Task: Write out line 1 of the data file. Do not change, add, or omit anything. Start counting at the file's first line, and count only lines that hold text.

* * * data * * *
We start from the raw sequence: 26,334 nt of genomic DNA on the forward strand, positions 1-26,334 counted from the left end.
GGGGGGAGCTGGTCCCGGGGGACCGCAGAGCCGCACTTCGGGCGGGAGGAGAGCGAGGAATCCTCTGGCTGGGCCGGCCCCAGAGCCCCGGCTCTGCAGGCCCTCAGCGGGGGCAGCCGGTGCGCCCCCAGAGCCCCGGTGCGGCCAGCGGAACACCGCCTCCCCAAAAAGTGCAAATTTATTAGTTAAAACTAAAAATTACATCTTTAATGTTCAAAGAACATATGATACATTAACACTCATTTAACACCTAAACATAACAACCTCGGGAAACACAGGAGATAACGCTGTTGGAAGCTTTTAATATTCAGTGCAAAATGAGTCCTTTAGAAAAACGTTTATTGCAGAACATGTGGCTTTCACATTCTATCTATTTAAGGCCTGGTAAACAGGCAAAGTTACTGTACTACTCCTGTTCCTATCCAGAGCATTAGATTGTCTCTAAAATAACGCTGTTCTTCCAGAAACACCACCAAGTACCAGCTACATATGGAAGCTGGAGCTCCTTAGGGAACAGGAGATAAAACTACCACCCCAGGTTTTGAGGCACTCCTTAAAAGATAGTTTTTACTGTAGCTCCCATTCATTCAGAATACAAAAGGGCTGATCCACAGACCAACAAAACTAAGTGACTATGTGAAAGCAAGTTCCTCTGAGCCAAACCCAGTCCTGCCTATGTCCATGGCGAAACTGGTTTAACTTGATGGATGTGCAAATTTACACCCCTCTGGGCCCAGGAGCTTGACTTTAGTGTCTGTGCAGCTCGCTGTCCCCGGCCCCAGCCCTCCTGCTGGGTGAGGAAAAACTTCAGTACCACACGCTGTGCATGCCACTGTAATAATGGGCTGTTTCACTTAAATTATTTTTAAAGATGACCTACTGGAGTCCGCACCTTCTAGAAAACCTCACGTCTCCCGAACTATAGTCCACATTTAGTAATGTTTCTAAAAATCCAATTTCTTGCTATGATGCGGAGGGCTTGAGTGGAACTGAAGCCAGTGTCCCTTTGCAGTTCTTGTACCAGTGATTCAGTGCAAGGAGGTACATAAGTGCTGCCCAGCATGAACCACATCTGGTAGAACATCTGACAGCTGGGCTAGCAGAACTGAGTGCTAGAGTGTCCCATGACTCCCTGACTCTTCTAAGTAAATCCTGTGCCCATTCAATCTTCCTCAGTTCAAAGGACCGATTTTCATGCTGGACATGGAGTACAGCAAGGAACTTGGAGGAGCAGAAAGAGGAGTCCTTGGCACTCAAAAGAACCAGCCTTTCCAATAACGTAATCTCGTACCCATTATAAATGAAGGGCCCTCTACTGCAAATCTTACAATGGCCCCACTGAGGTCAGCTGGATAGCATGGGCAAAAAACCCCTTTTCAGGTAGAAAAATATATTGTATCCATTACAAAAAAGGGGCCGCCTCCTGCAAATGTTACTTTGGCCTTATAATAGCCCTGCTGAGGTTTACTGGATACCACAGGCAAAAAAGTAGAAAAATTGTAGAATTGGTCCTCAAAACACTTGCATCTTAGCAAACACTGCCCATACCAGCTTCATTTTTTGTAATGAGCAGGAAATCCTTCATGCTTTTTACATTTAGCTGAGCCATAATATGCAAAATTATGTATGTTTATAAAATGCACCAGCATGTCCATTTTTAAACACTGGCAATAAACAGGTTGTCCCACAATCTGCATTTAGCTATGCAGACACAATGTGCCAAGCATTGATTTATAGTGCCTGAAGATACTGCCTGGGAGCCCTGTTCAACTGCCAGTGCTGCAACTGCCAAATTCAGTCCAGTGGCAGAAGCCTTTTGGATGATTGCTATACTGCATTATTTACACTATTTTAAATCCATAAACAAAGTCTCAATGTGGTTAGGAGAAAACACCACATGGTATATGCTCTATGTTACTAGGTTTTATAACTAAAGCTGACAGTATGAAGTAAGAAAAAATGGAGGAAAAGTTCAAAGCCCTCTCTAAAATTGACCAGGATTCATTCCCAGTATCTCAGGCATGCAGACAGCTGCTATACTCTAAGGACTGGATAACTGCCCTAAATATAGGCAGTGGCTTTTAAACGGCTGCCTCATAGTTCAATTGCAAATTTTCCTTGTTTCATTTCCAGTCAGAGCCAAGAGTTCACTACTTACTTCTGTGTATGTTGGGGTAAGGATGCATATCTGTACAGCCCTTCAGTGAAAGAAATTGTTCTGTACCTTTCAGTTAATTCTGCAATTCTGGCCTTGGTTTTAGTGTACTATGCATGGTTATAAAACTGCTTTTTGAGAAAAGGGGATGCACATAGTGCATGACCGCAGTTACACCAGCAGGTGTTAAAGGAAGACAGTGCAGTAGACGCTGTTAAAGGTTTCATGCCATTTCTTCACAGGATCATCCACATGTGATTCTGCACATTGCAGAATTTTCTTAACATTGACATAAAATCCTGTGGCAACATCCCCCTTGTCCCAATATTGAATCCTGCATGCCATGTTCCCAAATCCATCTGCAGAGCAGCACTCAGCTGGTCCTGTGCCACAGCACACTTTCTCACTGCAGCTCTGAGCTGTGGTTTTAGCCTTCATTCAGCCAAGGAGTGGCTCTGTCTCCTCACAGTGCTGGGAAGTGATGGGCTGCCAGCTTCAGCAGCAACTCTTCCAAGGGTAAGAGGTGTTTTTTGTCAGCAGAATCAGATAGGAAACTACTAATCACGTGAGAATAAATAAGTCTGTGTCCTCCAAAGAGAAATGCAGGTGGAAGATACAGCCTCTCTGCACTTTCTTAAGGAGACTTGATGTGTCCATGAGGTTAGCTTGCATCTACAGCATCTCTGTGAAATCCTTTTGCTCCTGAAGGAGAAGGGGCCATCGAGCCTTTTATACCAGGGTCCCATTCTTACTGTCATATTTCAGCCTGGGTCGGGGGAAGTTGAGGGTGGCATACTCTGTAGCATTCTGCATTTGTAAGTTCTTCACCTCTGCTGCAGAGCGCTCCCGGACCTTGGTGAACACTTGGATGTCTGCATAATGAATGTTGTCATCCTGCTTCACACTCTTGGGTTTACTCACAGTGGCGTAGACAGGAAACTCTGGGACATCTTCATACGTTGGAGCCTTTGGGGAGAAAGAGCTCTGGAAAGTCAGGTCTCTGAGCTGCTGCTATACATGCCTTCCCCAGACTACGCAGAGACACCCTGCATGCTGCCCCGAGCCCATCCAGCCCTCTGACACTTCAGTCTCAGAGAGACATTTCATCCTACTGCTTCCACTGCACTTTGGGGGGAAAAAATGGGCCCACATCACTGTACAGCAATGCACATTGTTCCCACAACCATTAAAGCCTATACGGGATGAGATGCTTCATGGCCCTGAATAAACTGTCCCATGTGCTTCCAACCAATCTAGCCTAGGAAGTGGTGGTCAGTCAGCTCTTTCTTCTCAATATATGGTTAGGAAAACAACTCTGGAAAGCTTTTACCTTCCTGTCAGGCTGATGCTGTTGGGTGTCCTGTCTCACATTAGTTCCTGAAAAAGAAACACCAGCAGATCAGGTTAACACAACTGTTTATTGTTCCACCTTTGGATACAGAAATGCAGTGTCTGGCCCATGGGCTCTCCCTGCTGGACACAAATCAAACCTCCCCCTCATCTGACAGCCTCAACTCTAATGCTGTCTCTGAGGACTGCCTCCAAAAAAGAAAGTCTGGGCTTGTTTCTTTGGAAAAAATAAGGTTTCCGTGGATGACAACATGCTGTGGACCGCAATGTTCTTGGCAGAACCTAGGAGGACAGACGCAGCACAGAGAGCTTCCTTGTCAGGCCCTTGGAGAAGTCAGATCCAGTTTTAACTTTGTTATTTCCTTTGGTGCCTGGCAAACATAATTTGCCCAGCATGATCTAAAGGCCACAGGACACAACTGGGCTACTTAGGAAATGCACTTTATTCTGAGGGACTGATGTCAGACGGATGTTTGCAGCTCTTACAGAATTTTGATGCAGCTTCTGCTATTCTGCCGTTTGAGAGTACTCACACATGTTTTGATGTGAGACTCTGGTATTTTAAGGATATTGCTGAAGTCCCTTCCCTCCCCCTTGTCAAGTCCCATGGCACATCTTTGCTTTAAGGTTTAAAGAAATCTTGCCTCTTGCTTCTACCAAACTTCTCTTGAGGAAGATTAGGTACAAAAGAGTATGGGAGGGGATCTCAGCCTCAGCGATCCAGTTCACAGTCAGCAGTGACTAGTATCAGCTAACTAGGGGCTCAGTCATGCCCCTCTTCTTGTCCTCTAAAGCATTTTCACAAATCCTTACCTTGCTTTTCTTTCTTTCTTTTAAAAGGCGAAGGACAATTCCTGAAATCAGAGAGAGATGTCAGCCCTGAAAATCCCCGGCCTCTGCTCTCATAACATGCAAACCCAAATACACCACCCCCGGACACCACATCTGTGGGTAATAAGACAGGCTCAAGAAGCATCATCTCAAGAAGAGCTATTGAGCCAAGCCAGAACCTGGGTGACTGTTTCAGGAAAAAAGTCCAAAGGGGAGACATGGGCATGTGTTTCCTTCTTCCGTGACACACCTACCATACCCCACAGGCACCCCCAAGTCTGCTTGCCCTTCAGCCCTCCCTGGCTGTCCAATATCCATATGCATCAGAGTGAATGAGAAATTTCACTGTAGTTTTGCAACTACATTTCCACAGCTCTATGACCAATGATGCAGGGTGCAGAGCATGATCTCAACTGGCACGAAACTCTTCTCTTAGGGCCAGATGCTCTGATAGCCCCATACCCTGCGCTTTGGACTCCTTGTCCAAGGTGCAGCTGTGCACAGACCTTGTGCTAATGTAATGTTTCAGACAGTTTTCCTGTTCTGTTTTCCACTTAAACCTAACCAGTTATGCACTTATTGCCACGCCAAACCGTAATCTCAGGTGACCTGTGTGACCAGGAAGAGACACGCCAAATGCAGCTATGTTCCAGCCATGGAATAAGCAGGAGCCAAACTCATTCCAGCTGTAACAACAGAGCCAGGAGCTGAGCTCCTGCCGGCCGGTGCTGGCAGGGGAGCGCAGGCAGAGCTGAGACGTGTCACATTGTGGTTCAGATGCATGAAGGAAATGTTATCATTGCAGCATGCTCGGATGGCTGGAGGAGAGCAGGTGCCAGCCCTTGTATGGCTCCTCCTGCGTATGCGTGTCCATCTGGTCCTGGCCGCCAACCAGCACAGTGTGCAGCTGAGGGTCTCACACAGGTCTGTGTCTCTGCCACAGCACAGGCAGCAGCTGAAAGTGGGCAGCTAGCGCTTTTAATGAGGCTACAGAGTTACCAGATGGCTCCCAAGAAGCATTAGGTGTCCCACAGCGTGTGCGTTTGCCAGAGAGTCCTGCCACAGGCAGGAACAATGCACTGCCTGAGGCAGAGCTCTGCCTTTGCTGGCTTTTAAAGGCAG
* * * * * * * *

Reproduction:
We start from the raw sequence: 26,334 nt of genomic DNA on the forward strand, positions 1-26,334 counted from the left end.